(The Hill) – The U.S. Embassy in Mexico announced Friday that a ban on avocado imports into the U.S. has been lifted.
“I am pleased to report that today the U.S. Department of Agriculture’s Animal Plant Health Inspection Service (APHIS) has determined it will immediately resume its avocado inspection program in Michoacán,” U.S. Ambassador to Mexico Ken Salazar wrote.
On Sunday, the U.S. suspended avocado imports from Mexico after an American plant safety inspector received a threat on his official cellphone.
The inspector received the threat after he refused to allow a shipment of avocados due to safety concerns.
Salazar did not detail what changed but said Mexico will be enacting “measures” to keep U.S. inspectors safe.
“This is possible due to the rapid response and cooperation of the governor of Michoacán, Mexico’s federal government, and the Mexican Association of Avocado Producers and Exporters (APEAM). I thank them for working with my security colleagues in the U.S. Embassy to enact the measures that ensure the safety of our APHIS inspectors in the field,” Salazar said.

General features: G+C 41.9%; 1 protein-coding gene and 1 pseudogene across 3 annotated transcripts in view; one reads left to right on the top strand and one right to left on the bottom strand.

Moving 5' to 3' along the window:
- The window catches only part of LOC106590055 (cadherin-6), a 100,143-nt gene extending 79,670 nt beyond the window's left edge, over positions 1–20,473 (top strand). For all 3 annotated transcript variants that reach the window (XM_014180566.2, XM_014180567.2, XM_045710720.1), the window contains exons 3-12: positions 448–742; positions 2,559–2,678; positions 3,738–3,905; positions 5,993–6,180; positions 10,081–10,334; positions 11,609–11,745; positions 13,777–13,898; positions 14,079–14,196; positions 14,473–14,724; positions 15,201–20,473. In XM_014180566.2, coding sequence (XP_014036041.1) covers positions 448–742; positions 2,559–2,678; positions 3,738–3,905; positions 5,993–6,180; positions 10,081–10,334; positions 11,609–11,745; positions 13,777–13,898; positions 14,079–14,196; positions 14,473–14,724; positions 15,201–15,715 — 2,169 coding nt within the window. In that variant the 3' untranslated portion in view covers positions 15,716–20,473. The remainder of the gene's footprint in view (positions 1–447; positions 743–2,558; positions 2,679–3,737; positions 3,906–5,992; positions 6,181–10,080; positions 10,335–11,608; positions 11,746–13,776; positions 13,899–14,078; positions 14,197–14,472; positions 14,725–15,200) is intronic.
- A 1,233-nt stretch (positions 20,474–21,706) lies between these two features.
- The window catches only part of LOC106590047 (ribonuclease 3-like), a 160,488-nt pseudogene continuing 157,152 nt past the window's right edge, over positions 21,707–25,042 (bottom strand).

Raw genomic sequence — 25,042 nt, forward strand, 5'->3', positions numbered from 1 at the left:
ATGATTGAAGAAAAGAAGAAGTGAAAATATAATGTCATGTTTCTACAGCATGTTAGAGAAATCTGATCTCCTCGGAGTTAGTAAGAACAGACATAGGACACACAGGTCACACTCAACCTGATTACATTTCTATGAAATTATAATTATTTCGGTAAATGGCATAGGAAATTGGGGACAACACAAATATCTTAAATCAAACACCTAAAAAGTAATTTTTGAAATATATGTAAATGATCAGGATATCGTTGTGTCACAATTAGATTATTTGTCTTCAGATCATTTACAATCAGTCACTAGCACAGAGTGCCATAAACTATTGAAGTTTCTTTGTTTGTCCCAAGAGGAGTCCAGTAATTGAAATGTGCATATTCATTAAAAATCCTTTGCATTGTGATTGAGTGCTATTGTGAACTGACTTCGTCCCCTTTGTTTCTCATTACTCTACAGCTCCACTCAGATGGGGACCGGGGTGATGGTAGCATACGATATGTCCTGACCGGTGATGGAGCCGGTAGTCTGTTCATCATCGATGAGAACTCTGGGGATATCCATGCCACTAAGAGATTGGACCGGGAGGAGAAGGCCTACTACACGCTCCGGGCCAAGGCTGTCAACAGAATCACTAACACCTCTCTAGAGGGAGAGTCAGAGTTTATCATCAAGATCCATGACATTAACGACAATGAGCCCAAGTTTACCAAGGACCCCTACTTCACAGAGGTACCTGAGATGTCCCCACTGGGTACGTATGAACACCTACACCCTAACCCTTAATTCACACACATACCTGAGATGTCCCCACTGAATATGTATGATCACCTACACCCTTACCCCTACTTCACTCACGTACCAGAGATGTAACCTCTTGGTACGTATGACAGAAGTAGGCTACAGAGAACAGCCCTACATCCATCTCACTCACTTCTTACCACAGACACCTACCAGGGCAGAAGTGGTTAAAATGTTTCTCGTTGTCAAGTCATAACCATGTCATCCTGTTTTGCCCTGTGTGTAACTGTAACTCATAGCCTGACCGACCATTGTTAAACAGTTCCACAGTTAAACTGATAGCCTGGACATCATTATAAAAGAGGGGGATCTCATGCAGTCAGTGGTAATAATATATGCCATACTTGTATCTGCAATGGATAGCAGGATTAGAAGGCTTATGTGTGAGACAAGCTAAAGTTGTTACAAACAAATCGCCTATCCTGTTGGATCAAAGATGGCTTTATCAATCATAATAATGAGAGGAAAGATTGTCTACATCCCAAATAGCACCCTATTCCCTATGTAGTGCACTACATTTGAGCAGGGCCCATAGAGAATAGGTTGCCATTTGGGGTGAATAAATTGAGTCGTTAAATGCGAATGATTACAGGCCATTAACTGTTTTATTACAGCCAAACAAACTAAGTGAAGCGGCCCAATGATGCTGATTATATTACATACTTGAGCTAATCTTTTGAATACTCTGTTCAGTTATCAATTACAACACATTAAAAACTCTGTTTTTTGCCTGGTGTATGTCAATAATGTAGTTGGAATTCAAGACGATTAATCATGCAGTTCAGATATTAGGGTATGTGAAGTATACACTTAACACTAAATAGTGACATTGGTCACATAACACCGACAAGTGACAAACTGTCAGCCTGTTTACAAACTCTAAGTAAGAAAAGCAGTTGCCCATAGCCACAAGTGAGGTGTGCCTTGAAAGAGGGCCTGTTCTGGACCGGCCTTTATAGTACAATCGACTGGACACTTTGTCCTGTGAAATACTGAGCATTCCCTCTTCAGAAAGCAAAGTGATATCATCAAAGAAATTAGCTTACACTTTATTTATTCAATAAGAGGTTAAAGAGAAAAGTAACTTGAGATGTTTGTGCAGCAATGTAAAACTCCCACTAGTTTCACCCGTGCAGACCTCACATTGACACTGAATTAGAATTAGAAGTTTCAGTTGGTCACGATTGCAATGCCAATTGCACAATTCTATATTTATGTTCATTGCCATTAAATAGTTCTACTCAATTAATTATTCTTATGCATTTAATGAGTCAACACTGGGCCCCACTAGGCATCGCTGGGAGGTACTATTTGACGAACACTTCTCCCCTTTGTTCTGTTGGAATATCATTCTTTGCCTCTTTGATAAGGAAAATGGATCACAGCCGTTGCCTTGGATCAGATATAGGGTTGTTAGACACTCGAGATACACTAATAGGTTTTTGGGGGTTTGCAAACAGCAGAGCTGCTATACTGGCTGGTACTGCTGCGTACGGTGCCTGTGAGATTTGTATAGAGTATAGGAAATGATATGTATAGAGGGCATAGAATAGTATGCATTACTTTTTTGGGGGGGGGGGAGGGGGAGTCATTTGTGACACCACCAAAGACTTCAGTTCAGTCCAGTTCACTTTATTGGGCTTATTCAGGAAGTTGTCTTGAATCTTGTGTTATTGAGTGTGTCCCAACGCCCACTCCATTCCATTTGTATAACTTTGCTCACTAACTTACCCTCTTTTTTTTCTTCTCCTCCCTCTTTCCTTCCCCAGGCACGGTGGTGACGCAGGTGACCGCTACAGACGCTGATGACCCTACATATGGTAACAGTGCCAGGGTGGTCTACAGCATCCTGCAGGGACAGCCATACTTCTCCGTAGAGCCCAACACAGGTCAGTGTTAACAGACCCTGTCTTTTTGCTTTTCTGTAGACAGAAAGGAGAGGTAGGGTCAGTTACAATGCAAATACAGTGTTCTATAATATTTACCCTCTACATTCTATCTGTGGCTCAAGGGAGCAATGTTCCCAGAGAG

The avocado industry in Michoacán has increasingly fallen victim to a drug cartel that will threaten a person or family if they don’t pay protection fees for the use of the land.
Avocado imports between Mexico and the U.S. in 2021 was a $2.8 billion industry.
The brief ban had sparked widespread fears of a shortage, as about 80 percent of avocados bought in the U.S. are imported from Michoacán, the only Mexican state authorized to export the fruit to the U.S.